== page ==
These posters are all about spreading the word about special deals, discounts and offers your business is running. It could be as simple as a percentage off your products or a buy-one, get-one free offer; whatever your promotion is, it’s important it stands out and is clear to anyone who reads it.
How to design a sale poster & what to include:
- Make the offer your hero – Your discount is king when it comes to a sale poster. Ensure the typography is big, bold and easy to see.
- Don’t forget the T&Cs – Exclusions and restrictions aren’t the most exciting content for a poster, but might need to be included for compliance and to set expectations about the sale. Misleading information can really put off customers and make them lose trust in your brand.
- Keep your design simple – Like we said, it’s all about the offer when it comes to these posters. Avoid using too much imagery or text – you won’t want to detract from the main message.
These are the kinds of posters you might see inside a business premises. For example, they might highlight a menu, a list of services you offer or be a way to direct traffic within a brick-and-mortar store. Whatever message you’re trying to convey, make sure it’s clear and striking.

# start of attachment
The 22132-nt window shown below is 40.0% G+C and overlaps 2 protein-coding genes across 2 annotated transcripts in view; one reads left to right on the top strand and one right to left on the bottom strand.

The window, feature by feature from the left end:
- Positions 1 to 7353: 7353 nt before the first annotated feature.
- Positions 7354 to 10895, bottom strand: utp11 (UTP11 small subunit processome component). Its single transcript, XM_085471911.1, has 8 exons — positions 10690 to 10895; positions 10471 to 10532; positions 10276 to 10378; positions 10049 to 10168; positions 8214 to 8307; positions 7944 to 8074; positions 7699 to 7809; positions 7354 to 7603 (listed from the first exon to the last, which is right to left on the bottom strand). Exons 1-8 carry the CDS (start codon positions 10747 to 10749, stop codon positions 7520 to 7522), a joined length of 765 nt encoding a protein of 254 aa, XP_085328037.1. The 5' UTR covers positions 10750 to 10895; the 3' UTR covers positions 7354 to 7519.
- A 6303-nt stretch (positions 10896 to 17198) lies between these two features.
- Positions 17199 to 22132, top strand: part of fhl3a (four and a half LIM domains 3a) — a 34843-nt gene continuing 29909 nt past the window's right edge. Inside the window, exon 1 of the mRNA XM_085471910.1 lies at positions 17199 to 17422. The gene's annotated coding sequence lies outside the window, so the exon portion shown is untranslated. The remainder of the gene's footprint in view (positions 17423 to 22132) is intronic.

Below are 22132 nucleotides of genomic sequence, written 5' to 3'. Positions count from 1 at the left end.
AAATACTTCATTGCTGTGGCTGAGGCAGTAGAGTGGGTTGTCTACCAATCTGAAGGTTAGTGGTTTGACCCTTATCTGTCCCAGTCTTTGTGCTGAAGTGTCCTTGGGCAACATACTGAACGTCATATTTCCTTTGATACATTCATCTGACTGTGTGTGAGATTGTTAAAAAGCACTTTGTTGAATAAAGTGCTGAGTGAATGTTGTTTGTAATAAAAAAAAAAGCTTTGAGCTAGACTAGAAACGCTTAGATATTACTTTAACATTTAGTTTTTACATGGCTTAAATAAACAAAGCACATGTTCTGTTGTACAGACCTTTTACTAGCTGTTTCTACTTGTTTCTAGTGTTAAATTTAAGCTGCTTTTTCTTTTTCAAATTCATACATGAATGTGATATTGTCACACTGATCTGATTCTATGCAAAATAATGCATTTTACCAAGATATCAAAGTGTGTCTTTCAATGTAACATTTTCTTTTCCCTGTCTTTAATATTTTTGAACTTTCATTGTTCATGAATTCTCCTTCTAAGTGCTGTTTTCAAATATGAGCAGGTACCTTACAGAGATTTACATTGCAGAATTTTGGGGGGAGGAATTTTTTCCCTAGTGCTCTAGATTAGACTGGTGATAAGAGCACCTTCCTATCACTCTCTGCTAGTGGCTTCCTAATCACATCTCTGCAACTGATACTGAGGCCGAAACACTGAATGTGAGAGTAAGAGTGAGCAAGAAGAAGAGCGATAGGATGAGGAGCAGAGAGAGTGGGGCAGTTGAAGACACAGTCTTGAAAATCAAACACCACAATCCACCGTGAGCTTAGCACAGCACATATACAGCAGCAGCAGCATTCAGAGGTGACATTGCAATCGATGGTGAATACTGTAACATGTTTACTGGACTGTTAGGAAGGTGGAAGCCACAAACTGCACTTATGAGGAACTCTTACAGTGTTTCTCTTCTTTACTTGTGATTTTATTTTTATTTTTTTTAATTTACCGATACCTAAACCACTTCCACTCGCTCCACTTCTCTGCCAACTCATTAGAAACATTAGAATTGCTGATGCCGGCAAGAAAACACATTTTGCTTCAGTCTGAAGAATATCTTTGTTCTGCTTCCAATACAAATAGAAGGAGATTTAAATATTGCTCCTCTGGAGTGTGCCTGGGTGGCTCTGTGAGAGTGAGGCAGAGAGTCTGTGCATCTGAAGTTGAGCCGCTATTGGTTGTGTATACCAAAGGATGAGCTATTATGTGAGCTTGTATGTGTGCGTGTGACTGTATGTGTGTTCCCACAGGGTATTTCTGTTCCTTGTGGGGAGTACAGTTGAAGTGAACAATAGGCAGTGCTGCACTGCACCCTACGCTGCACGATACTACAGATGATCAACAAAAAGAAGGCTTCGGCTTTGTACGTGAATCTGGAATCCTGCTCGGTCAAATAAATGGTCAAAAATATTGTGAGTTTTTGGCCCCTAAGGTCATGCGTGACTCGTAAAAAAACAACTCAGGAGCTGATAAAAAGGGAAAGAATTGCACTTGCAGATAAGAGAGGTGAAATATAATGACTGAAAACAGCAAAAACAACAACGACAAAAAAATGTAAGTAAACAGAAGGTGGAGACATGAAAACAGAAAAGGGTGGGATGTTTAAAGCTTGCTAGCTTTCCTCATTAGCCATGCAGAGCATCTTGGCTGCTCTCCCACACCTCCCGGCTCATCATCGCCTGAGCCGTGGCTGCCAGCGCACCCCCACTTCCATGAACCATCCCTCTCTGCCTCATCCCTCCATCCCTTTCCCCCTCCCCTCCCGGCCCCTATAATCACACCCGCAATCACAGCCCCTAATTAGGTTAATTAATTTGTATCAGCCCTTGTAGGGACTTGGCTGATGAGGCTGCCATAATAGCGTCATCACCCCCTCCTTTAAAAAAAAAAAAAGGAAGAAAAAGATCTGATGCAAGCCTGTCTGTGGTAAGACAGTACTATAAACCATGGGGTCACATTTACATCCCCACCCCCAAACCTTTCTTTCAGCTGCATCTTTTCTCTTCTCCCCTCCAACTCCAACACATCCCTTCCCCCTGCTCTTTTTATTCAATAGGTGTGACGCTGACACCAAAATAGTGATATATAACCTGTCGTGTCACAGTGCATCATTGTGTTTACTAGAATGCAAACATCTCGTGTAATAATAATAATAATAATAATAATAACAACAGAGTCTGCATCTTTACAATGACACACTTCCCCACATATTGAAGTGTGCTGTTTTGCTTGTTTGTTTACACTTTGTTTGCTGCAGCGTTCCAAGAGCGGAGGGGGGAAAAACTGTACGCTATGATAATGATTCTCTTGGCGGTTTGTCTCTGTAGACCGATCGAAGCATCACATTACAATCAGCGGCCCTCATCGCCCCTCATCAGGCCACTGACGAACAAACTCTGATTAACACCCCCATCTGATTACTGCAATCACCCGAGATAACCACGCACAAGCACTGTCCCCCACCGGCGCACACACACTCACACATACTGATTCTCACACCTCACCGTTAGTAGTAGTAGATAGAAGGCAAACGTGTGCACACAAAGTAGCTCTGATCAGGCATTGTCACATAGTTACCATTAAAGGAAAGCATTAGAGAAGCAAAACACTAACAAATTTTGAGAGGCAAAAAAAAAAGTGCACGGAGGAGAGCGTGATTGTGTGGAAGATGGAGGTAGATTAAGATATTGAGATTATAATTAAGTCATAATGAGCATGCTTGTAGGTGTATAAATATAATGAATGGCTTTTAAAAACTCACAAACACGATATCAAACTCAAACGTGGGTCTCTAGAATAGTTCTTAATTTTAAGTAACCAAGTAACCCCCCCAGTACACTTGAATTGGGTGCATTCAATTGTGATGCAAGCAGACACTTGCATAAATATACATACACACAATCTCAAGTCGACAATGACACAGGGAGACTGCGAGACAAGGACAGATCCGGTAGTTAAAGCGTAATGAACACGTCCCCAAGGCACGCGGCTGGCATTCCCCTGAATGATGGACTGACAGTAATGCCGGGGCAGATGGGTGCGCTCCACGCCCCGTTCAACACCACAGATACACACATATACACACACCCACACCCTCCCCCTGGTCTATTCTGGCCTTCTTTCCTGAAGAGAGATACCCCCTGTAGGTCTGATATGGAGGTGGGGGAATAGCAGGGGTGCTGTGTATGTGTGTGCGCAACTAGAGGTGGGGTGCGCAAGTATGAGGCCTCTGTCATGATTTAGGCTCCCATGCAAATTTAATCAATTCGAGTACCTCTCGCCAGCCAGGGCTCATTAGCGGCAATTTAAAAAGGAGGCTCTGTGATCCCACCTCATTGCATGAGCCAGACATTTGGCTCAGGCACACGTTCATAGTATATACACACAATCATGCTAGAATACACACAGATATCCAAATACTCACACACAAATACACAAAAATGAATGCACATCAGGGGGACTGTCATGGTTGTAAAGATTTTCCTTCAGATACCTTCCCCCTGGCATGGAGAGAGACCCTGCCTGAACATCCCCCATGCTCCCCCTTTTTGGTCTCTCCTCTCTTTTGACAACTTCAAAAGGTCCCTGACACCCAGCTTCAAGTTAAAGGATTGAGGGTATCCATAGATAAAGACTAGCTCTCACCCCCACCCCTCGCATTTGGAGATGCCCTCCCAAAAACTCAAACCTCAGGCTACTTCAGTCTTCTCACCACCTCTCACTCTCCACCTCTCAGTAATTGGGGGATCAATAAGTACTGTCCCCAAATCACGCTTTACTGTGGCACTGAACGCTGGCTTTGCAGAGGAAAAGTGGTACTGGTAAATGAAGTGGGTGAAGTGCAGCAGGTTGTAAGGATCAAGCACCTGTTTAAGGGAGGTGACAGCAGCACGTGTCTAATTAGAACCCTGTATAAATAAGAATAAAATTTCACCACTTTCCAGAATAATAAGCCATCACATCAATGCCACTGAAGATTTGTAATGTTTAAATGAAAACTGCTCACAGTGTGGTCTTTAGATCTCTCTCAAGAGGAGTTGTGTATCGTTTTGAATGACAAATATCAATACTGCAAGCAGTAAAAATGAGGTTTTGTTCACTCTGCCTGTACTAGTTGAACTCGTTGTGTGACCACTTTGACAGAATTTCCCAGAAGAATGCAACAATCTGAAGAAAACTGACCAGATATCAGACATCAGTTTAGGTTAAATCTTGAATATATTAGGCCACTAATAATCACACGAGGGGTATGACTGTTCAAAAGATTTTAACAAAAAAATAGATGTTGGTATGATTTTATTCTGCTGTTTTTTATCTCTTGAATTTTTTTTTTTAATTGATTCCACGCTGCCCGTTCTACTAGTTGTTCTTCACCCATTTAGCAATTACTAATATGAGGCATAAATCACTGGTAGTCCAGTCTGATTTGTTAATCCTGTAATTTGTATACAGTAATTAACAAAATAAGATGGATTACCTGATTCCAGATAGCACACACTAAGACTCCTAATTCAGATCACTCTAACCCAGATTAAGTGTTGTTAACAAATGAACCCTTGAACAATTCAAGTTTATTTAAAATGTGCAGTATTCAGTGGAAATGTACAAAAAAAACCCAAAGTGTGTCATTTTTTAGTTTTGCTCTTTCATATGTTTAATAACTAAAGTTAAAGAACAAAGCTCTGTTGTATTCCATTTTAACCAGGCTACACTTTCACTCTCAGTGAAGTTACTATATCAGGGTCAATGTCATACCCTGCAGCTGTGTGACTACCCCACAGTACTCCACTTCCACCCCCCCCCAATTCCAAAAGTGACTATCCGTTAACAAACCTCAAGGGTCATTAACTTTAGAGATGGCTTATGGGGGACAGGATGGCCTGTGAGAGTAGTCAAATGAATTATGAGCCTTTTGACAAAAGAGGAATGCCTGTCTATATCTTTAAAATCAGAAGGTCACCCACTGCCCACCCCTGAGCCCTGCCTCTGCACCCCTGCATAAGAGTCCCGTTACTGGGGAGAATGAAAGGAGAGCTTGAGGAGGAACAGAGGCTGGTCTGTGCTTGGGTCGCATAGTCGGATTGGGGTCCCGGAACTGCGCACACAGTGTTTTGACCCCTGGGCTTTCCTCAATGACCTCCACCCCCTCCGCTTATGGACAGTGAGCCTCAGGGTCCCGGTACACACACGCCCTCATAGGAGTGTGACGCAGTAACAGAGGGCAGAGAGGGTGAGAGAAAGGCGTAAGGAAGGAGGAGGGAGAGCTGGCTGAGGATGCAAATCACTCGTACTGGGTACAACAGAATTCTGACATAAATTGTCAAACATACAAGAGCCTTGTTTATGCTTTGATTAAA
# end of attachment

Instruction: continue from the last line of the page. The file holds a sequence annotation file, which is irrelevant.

How to design an informational poster & what to include:
- Highlight the essentials only – While it can be tempting to fill these posters with lots of words, keeping your message simple and legible is key. Stick to the basic points your customers need to know.
- A picture paints a thousand words – If your information is hard to relay in small amounts of text, an instructional image can really help.
- Use your layout wisely – When you have lots of information to convey, experiment with a non-traditional layout; columns, speech bubbles, graphs etc.
Location, location, location
Directional and informational posters should always be placed in an area with enough space and attention – You don’t want competing messaging when trying to relay important news to customers. If your poster is taking up space on a busy wall and competing with other messages (like a community notice board), visual impact is everything – standing out with typography or bold, contrasting colours is a great way to get noticed.
Promoting an event? Placing your poster outside your venue is a great idea for attracting the attention of locals passing by. The same logic can be applied to restaurants, cafes and brick-and-mortar retailers – a poster with your special offers is great for drawing customers inside.
Considering your location goes hand in hand with considering your audience. It goes without saying, that making sure your poster is positioned in a place where your target audience will see it is essential. For example, if you’re promoting your personal training services, asking health food stores or other complementary businesses to display your poster will ensure your brand is seen by likeminded customers.
How to layout a poster